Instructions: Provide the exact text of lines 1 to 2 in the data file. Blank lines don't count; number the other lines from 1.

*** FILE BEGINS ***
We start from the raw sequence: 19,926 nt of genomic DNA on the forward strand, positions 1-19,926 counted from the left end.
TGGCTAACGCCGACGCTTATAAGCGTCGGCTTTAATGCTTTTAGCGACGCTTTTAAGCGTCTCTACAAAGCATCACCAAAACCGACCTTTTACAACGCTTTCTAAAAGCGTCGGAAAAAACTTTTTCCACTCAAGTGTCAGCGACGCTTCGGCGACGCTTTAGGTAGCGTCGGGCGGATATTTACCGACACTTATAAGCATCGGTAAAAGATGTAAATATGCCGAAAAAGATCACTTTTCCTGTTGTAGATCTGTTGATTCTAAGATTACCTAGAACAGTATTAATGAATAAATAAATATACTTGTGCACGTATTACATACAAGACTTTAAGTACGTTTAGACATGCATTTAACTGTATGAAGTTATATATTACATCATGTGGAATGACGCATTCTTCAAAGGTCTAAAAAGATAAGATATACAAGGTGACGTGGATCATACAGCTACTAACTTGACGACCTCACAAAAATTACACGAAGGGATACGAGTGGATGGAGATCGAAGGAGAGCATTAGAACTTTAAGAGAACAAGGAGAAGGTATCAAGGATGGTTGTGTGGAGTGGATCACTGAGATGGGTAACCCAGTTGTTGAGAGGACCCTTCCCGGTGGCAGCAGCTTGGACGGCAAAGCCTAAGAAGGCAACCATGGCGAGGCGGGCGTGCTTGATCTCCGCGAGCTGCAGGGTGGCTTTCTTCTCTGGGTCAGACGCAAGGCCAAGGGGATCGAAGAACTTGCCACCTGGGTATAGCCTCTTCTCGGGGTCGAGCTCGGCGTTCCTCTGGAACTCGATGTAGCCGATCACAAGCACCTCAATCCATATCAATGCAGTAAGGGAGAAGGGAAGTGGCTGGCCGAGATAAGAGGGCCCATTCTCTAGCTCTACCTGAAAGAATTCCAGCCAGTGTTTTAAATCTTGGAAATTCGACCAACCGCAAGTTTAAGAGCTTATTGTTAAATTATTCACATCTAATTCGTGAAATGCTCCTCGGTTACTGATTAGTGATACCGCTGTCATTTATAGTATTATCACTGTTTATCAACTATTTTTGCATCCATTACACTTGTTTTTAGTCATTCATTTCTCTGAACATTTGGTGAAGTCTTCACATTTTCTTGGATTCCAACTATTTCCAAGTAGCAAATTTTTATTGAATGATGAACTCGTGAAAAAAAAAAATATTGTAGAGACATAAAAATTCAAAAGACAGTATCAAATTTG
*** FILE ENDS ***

We start from the raw sequence: 19,926 nt of genomic DNA on the forward strand, positions 1-19,926 counted from the left end.
TGGCTAACGCCGACGCTTATAAGCGTCGGCTTTAATGCTTTTAGCGACGCTTTTAAGCGTCTCTACAAAGCATCACCAAAACCGACCTTTTACAACGCTTTCTAAAAGCGTCGGAAAAAACTTTTTCCACTCAAGTGTCAGCGACGCTTCGGCGACGCTTTAGGTAGCGTCGGGCGGATATTTACCGACACTTATAAGCATCGGTAAAAGATGTAAATATGCCGAAAAAGATCACTTTTCCTGTTGTAGATCTGTTGATTCTAAGATTACCTAGAACAGTATTAATGAATAAATAAATATACTTGTGCACGTATTACATACAAGACTTTAAGTACGTTTAGACATGCATTTAACTGTATGAAGTTATATATTACATCATGTGGAATGACGCATTCTTCAAAGGTCTAAAAAGATAAGATATACAAGGTGACGTGGATCATACAGCTACTAACTTGACGACCTCACAAAAATTACACGAAGGGATACGAGTGGATGGAGATCGAAGGAGAGCATTAGAACTTTAAGAGAACAAGGAGAAGGTATCAAGGATGGTTGTGTGGAGTGGATCACTGAGATGGGTAACCCAGTTGTTGAGAGGACCCTTCCCGGTGGCAGCAGCTTGGACGGCAAAGCCTAAGAAGGCAACCATGGCGAGGCGGGCGTGCTTGATCTCCGCGAGCTGCAGGGTGGCTTTCTTCTCTGGGTCAGACGCAAGGCCAAGGGGATCGAAGAACTTGCCACCTGGGTATAGCCTCTTCTCGGGGTCGAGCTCGGCGTTCCTCTGGAACTCGATGTAGCCGATCACAAGCACCTCAATCCATATCAATGCAGTAAGGGAGAAGGGAAGTGGCTGGCCGAGATAAGAGGGCCCATTCTCTAGCTCTACCTGAAAGAATTCCAGCCAGTGTTTTAAATCTTGGAAATTCGACCAACCGCAAGTTTAAGAGCTTATTGTTAAATTATTCACATCTAATTCGTGAAATGCTCCTCGGTTACTGATTAGTGATACCGCTGTCATTTATAGTATTATCACTGTTTATCAACTATTTTTGCATCCATTACACTTGTTTTTAGTCATTCATTTCTCTGAACATTTGGTGAAGTCTTCACATTTTCTTGGATTCCAACTATTTCCAAGTAGCAAATTTTTATTGAATGATGAACTCGTGAAAAAAAAAAATATTGTAGAGACATAAAAATTCAAAAGACAGTATCAAATTTG